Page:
Editorial: a nurturing community

What happens to life after Trent? What we hope to explore in our feature is the community of this university and how its relation to Peterborough is like a Mobius strip of sorts.

Without the Peterborough community, Trent would not exist, and without Trent, as seen when students leave for the summer or choose not to stay in town, the Peterborough community is impacted.

We hope to uncover and celebrate the initiatives by this community, whether it be on campus or right downtown.

We were lucky enough to uncover a story this summer about a community figure who has worked tirelessly to create an inclusive musical space. This story deserves national press, everything about it is inspirational and grassroots; humble and important.

Jill Staveley is the Production Manager at Trent Radio, another part of the Trent community that has a risk of being overlooked because of the downtown-campus disconnect. See, back in the day, Trent had campuses downtown. Well, I shouldn’t say “had”, with Traill College becoming an Undergraduate College once again in light of the Traill Review, which we will be covering in Issue 2.

However, there was a huge campus life downtown before the controversial selling of the downtown colleges. Peter Robinson College, located at George and Parkhill, and Traill College, located up the hill on London St. between Reid and Stewart, were the two main campuses downtown. Now, PR is just housing, but right next to it is Trent Radio, one of the greatest things you can get involved with as a student. You can have your own radio show on just about anything!

Ever seen the movie School of Rock? Well, such a thing exists right here in Peterborough. As we were looking for our cover story, we found it to be right in front of us, in a place we are proud to call the home of our office. Sadleir House, another downtown relic of Trent’s past, is the most beautiful historic building you can come across. Great for hiding away and reading a book, getting some work done, or booking the space for an event or band practice, it is another resource for students and community members alike.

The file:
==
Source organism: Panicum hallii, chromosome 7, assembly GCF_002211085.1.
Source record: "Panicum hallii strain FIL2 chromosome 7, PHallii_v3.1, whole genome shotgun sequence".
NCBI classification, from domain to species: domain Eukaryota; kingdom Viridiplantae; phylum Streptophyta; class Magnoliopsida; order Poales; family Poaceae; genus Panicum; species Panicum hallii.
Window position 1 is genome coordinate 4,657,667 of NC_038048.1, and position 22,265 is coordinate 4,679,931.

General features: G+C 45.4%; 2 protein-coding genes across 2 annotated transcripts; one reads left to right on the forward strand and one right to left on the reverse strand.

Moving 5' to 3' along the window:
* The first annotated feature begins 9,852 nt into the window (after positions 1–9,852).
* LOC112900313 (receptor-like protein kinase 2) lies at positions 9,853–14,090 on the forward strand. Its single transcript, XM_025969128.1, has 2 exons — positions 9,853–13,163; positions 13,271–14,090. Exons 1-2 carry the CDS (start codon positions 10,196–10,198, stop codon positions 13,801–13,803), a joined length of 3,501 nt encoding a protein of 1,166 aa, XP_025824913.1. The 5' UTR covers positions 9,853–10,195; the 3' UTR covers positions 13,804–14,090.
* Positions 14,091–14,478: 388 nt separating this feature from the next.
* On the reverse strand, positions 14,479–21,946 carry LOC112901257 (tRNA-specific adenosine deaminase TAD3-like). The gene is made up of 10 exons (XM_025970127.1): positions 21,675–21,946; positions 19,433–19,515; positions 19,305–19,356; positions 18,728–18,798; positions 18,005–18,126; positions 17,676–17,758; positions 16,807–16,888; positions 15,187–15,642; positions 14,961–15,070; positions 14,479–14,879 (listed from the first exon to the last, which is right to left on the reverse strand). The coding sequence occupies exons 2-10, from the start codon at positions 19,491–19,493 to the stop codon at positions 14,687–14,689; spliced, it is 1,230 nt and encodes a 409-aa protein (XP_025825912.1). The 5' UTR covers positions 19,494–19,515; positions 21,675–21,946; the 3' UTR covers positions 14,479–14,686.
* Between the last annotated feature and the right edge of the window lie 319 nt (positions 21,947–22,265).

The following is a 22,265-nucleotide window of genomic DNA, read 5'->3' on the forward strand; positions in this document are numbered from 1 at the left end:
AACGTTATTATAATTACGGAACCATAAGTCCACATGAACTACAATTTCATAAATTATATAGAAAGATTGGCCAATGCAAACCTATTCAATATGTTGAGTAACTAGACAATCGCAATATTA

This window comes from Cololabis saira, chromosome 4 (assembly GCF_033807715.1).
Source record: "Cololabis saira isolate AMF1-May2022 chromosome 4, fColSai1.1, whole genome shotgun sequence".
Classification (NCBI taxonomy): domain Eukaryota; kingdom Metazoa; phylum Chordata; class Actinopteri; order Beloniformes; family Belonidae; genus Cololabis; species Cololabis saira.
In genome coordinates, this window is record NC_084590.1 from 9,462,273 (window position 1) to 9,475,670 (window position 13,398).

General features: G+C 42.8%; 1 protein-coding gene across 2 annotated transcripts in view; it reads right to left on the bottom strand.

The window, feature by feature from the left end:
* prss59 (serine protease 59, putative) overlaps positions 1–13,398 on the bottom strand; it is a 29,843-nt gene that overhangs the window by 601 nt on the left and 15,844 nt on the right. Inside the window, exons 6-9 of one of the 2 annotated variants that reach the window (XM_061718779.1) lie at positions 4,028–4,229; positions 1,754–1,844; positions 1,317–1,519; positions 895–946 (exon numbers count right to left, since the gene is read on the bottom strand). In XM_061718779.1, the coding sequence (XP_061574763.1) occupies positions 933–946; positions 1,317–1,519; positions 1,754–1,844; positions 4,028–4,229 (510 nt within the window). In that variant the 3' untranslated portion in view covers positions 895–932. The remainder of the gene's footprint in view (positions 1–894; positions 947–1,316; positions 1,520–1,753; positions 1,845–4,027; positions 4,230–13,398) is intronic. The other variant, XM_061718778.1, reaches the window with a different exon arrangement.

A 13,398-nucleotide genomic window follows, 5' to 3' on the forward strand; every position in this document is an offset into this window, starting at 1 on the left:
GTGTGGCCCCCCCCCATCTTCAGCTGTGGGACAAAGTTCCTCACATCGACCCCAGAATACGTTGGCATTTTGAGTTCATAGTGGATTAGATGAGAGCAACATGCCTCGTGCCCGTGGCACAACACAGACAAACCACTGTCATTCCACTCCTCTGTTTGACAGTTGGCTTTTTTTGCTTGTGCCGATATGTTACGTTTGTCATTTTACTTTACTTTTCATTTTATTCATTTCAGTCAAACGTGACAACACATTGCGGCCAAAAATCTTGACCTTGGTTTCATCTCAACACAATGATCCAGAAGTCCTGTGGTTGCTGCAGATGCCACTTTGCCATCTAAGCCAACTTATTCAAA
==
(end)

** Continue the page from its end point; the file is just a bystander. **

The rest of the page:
This building became ever so quiet once the downtown campuses closed, and during the year it provides even more solace than the library. In the summer, Camp Rock for Girls takes over Sadleir House, and it becomes a little less quiet. An inclusive camp for young girls, non-binary and trans youth, CRforG is a vision carried out by women in the community who wanted to carry the Rock Camp Alliance movement right here in Peterborough.

Here exists a story of a full-time working mother, breaking the boundaries of what it is to be a rock and roll musician with children, and inspiring a community of young people to rock. I’m amazed at Jill for all the tireless work she’s put into the camp, which just celebrated its ten-year anniversary.

There are so many stories here in our community of women who inspire movements and do significant work that shapes  us. Working with Jill on this story reminded me of other inspirational women I’ve had the pleasure of interviewing for Arthur. Maryam Monsef came to mind, as well as Jess Grover, Kemi Akapo, Sarah McNeilly, Kate Story, and countless others I’ve been motivated by in my own personal journey to be a part of this community.

We are the Trent University and Peterborough Independent Press, and even though you may never hear about Jill Staveley or Rock Camp at main campus, the story of how a Trent alumna helped create a movement that teaches girls how to rock couldn’t get any more Trent than that.